"That's the most important thing in baseball -- it's your starters going deep into the game and giving your offense a chance to figure out a way to score a run," Twins manager Ron Gardenhire said. "That's what good teams do. Their starters give them chances, and that's something we really struggled with all year."
But with the electricity provided by a crowd of 39,839 in Motown, the Twins' pitching rallied along with their hitting. It wasn't the 10-run afternoon outburst, but they came through in the clutch.
In the 10th inning against Tigers closer Jose Valverde, they manufactured the go-ahead run. Outfielder Denard Span pinch-hit for Pedro Florimon and started it with a leadoff single. After advancing to second on a groundout, Jamey Carroll, the unsuspecting hero, knocked in the run on a line drive to center field.
"A big hit there by Jamey," Gardenhire said. "Jamey comes up off a heck of a closer there and got a big hit for us. A nice night. Two ballgames, a long day, but winning a couple here was huge."
Carroll's hit propelled the Twins to their second straight series win and left them 6-0 in doubleheaders this season. It also gave Jared Burton his well-deserved second victory of the 2012 campaign.
On a chilly 56-degree night in Detroit, Burton came out of the bullpen in the bottom of the ninth inning in a tied game and was tasked with facing Cabrera, the American League leader in all three Triple Crown categories.
The fans were on their feet with the chants of "M-V-P" echoing through the ballpark. It remained that way for four pitches, when a 95-mph fastball forced Cabrera to pop up to right field and finish 1-for-4 on the night, silencing the crowd.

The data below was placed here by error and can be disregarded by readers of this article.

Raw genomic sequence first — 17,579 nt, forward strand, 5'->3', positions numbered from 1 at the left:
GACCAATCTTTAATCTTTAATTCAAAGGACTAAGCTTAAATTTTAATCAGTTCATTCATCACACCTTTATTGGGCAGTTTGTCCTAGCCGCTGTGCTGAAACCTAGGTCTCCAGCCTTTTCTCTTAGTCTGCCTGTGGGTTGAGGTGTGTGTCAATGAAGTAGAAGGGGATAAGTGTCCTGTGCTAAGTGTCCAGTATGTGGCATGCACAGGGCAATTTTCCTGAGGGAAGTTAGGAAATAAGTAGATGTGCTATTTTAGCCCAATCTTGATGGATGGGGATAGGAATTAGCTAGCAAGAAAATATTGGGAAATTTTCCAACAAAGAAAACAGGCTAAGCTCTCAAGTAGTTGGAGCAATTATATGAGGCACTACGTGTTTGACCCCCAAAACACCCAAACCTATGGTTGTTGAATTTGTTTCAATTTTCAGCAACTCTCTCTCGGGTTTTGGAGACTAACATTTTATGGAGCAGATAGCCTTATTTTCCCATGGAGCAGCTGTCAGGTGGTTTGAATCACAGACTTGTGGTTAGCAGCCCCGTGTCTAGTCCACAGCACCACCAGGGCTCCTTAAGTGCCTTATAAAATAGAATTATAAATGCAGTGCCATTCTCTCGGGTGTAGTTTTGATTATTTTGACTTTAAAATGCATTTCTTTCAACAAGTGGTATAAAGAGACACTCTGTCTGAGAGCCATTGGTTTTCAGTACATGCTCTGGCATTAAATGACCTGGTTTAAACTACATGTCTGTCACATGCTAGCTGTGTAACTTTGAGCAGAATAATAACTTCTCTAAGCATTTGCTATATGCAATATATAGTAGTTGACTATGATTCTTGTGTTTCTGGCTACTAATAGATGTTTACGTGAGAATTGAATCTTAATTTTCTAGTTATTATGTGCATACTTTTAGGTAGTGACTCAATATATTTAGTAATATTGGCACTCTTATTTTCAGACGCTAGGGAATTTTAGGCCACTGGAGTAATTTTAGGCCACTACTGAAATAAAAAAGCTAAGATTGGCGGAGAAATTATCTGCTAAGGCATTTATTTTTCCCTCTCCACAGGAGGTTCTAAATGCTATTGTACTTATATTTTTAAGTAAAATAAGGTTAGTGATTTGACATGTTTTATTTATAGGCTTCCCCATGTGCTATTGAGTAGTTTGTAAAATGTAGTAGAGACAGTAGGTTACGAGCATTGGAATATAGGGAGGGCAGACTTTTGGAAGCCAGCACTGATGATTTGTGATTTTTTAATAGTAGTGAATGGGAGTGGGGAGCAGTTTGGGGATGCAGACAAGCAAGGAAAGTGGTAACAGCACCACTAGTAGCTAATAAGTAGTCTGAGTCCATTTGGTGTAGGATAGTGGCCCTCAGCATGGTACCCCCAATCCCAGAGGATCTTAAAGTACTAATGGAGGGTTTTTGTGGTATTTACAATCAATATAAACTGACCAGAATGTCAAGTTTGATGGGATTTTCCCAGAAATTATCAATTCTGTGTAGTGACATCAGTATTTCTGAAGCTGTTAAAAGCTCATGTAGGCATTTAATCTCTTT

"Any time you're pitching in the ninth inning, you're going to be pumped up. ... That just added a little fuel to the fire, the 'M-V-P' chant," Burton said. "Obviously, he's one of the best hitters in the game. It was fun going through the meat of that order."
Burton needed only 10 pitches to retire the Cabrera, Prince Fielder and Delmon Young.
"Tonight, the ball came out of his hand as good as we've seen it in a long, long time," Gardenhire said.
The skipper felt similarly about Walters, who had been 0-2 with a 9.00 ERA in three September starts prior to Sunday. He still hasn't notched a win since May 22, but he pitched well enough to earn one.
The Tigers scored one first-inning run when Cabrera hit a fastball at his knees to deep right-center field, plating Austin Jackson. After that, a runner didn't reach second base until the sixth inning.
"I felt like it came out a lot better tonight than it has," Walters said. "I guess it's just kind of getting back into the swing of things. Obviously, I wish it came a little quicker than it has."
The Twins' staff held Detroit to five runs in 19 innings Sunday. Two of those runs came when the Twins already owned an eight-run lead in the afternoon game.
For one, Tigers manager Jim Leyland wasn't happy, especially given his ballclub could've taken a share of first place in the American League Central with the White Sox falling to the Angels.
"There's not really much to explain here tonight," Leyland said. "I'm just telling you it's disappointing that we didn't score more runs today. In two ballgames today, I felt that we would certainly score more runs than we did, and we didn't."
For Minnesota, the three-game series in Detroit is as close as the club will get to a playoff atmosphere this season. But even though the Twins won't be in postseason, they enjoyed a taste of it.
"To come into a playoff atmosphere and take two from these guys is pretty big for us. It's a lot of fun," Burton said. "All you can ask for is playing games like that in September, whether we're spoiling or whether we're vying for a spot in the playoffs. It's still fun. We're still hungry."
And they'll need to stay hungry, because next up is the Yankees, and that three-game set at Target Field is followed by another matchup with the Tigers.